- Despite extensive human engineering of Earth’s resources, our economy and culture continue to depend on natural ecosystem services for food, timber, clean water, and more.
- Species and ecosystems are experiencing significant and observable impacts from climate change. Local and global extinctions may occur when climate change outpaces the capacity of species to adapt to new conditions.
- Climate change is altering ecosystem productivity, exacerbating the spread of invasive species, and changing how species interact with each other and with their environment. These changes are reconfiguring ecosystems in unprecedented ways.
- Adaptation strategies that are flexible and responsive to evolving needs and are coordinated across landscape scales are progressing from theory to application. Significant challenges remain to incorporate comprehensive climate adaptation planning into natural resource management.
- The most robust approach to helping fish, wildlife, and plants adapt to climate change is to conserve enough variety and sufficient habitat to sustain diverse and healthy populations.
The value of ecosystems
From large-scale agriculture, to massive dams and reservoirs, to managed fire regimes dating back thousands of years, humans have transformed the planet by engineering Earth’s physical and biological systems to better serve our needs and desires. Even with these transformations, however, humans continue to depend on the life-sustaining benefits and services provided by natural environments.
The benefits and services we receive from natural ecosystems underpin our economy by providing food, jobs, building materials, medicines, clean water, outdoor recreation, and wildlife habitat, while also protecting our communities from extreme events such as flooding, storm-surge, drought, heat waves, and wildfire.
Economists and natural resource managers have tried to put a price tag on some of these services—timber, seafood, tourism, water purification—while the economic value of others—biodiversity, cultural or tribal identity, quality of life—remains conceptual. By one estimate, the total global value of ecosystem services has been valued at between $125–145 trillion per year (based on 2007 US dollars).1
As the climate changes, it will influence the distribution, extent, and composition of ecosystems, and hence affect the spectrum of services and economic value they provide. Society’s choices of what actions to take in the face of climate change can either make it harder or easier for ecosystems to continue to provide the goods and services we require. Effective action by resource managers, communities, and the public is both possible and essential.
This introduction is abridged from the report National Fish, Wildlife, and Plants Climate Adaptation Strategy, Section 1.3.3 and 1.3.4.
Climate change impacts on ecosystems
Across much of the United States, spring is starting earlier in the year relative to 20th-century averages. In some cases, these changes lead to resource mismatches and changes in species interactions. Climate change is also leading to large-scale shifts in the range and abundance of species, which are altering terrestrial, freshwater, and marine ecosystems. Unfortunately, species and ecosystems are already contending with multiple other environmental stresses, such as habitat loss, pollution, invasive species, and over-harvesting. The cumulative effect of these multiple stressors, in concert with a rapidly changing climate, is expected to disrupt ecosystem processes and services, and increase the risk of species extinctions.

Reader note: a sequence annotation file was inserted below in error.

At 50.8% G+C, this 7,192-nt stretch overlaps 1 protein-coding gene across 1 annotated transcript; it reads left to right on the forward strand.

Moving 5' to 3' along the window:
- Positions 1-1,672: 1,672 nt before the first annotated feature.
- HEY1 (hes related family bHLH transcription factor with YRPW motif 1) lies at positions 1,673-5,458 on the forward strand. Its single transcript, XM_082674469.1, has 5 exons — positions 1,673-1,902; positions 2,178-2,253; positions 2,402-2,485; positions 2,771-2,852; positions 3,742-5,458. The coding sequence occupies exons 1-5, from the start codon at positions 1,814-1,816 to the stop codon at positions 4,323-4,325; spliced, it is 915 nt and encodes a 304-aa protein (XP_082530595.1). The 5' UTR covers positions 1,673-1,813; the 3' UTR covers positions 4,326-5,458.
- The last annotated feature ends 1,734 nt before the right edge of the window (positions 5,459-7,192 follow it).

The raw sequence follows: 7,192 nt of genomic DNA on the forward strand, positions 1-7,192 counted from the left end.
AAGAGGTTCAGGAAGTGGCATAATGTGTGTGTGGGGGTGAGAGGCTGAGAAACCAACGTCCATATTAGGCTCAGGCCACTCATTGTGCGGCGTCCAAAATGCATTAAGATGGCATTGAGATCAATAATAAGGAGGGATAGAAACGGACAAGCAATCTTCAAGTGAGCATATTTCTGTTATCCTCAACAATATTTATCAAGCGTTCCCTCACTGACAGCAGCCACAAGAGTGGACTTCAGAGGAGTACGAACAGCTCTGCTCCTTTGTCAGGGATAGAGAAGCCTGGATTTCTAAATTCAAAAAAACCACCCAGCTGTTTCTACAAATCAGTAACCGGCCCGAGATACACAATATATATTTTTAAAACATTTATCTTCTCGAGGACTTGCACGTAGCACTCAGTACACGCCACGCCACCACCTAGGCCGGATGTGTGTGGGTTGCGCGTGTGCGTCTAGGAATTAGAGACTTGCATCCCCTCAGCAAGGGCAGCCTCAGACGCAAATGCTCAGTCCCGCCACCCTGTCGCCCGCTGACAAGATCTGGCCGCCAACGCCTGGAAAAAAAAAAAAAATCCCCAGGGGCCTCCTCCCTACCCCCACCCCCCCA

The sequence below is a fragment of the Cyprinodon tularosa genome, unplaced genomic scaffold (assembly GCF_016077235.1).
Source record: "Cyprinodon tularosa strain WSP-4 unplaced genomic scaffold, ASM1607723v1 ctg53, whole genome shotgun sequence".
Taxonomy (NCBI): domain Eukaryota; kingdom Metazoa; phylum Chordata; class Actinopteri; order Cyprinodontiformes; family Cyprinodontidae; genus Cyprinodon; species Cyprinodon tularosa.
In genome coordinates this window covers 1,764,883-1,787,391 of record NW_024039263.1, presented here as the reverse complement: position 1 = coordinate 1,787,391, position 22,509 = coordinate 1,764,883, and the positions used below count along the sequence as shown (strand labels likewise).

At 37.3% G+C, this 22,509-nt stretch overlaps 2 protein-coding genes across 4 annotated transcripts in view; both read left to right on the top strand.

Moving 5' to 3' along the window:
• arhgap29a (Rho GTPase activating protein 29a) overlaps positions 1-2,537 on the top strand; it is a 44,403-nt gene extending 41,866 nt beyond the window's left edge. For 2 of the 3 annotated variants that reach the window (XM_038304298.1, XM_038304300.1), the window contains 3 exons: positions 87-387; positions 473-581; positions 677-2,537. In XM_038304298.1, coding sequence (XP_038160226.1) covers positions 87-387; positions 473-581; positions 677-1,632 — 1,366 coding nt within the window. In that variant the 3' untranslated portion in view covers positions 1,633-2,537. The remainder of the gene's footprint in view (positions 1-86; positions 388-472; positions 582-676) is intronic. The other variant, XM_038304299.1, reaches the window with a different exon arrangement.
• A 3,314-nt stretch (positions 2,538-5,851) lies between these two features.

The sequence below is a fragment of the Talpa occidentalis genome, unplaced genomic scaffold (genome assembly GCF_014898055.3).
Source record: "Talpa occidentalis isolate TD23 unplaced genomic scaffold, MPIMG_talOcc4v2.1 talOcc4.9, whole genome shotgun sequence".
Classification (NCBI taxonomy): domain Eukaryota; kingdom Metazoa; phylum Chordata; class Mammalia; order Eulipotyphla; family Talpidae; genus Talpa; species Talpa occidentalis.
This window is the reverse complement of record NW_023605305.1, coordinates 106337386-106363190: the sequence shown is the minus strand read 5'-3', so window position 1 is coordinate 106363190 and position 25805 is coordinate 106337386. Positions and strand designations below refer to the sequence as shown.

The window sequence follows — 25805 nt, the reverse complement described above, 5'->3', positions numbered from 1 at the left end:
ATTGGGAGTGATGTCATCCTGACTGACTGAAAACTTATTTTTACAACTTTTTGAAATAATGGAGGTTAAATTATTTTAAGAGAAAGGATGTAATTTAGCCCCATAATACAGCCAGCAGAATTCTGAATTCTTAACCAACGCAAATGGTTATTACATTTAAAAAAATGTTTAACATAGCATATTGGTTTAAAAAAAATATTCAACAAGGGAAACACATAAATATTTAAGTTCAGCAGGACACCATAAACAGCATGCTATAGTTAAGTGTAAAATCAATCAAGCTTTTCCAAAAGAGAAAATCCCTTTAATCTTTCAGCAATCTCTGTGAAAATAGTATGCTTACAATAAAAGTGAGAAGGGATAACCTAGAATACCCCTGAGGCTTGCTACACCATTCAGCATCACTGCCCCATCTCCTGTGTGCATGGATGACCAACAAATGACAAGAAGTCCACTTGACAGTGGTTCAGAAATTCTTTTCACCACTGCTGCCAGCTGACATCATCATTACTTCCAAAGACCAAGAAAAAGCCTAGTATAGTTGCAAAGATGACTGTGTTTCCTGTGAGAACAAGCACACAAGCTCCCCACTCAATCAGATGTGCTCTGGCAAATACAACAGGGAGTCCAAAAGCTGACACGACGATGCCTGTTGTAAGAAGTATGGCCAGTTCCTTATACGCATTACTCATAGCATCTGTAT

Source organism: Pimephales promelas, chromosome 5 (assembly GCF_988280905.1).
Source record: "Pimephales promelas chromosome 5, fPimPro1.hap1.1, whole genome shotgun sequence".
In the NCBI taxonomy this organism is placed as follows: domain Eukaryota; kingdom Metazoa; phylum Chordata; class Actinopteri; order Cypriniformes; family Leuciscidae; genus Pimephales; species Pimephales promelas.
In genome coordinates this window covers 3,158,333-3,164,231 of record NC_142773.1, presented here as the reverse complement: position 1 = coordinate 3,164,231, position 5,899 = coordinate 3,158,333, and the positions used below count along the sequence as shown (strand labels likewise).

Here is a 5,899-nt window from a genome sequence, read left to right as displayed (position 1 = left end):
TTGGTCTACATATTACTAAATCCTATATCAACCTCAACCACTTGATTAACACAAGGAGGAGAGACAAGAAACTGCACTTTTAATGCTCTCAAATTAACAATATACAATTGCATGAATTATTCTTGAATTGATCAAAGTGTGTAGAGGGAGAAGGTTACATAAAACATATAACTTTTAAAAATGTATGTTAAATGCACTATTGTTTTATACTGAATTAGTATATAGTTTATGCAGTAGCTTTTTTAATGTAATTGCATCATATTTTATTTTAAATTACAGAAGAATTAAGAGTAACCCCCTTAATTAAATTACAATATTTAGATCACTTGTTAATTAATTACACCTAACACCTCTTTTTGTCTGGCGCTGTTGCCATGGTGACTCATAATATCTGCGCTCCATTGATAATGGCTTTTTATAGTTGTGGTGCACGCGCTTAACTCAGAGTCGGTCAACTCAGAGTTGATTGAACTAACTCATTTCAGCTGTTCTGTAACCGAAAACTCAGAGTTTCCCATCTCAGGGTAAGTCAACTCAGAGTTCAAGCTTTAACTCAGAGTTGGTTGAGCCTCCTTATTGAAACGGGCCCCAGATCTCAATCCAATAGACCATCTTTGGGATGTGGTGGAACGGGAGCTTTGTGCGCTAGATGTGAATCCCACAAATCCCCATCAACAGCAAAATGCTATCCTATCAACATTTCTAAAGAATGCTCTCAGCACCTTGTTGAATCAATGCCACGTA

Species respond to climate change in different ways and at different rates. This diversity in responses increases the likelihood that important interconnections that have evolved over millennia—such as between pollinators and the flowers they fertilize, or breeding birds and the insects on which they feed—will be disrupted and fail. In addition, the confounding effects of other stressors such as land use change and pollution may hinder or prevent innate adaptive responses.
As climate conditions exceed the historical range of variability under which our current ecosystems function, it is likely that key ecological thresholds or tipping points will be surpassed. Recent studies indicate that ecosystems as diverse as western North American forests and Caribbean coral reefs are increasingly vulnerable to transformative ecological change.
The preceding text is excerpted and abridged from Climate-Smart Conservation: Putting Adaptation Principles into Practice, Chapter 1, Section 1.
Georgakakos, A., P. Fleming, M. Dettinger, C. Peters-Lidard, Terese (T.C.) Richmond, K. Reckhow, K. White, and D. Yates, 2014: Ch. 3: Water Resources. Climate Change Impacts in the United States: The Third National Climate Assessment, J.M. Melillo, Terese (T.C.) Richmond, and G. W. Yohe, Eds., U.S. Global Change Research Program, 69–112. doi:10.7930/J0G44N6T, and
To learn more about the impacts of climate change and variability on ecosystem vulnerability, visit the subtopic pages:
- Fire Regimes
- Water Resources
- Carbon Balance
- Invasive Species
- Biodiversity Conservation
- Protecting and Enhancing the Resilience of Ecosystems
- 1. Costanza, R., R. de Groot, P. Sutton, S. van der Ploeg, S. Anderson, I. Kubiszewski, S. Farber, and R.K. Turner, 2014: Changes in the global value of ecosystem services. Global Environmental Change, 26, 152–158.
Wildflowers of Bremner, Alaska. By Jacob W. Frank, National Park Service, Alaska Region. CC BY 2.0, https://creativecommons.org/licenses/by/2.0/, via Flickr.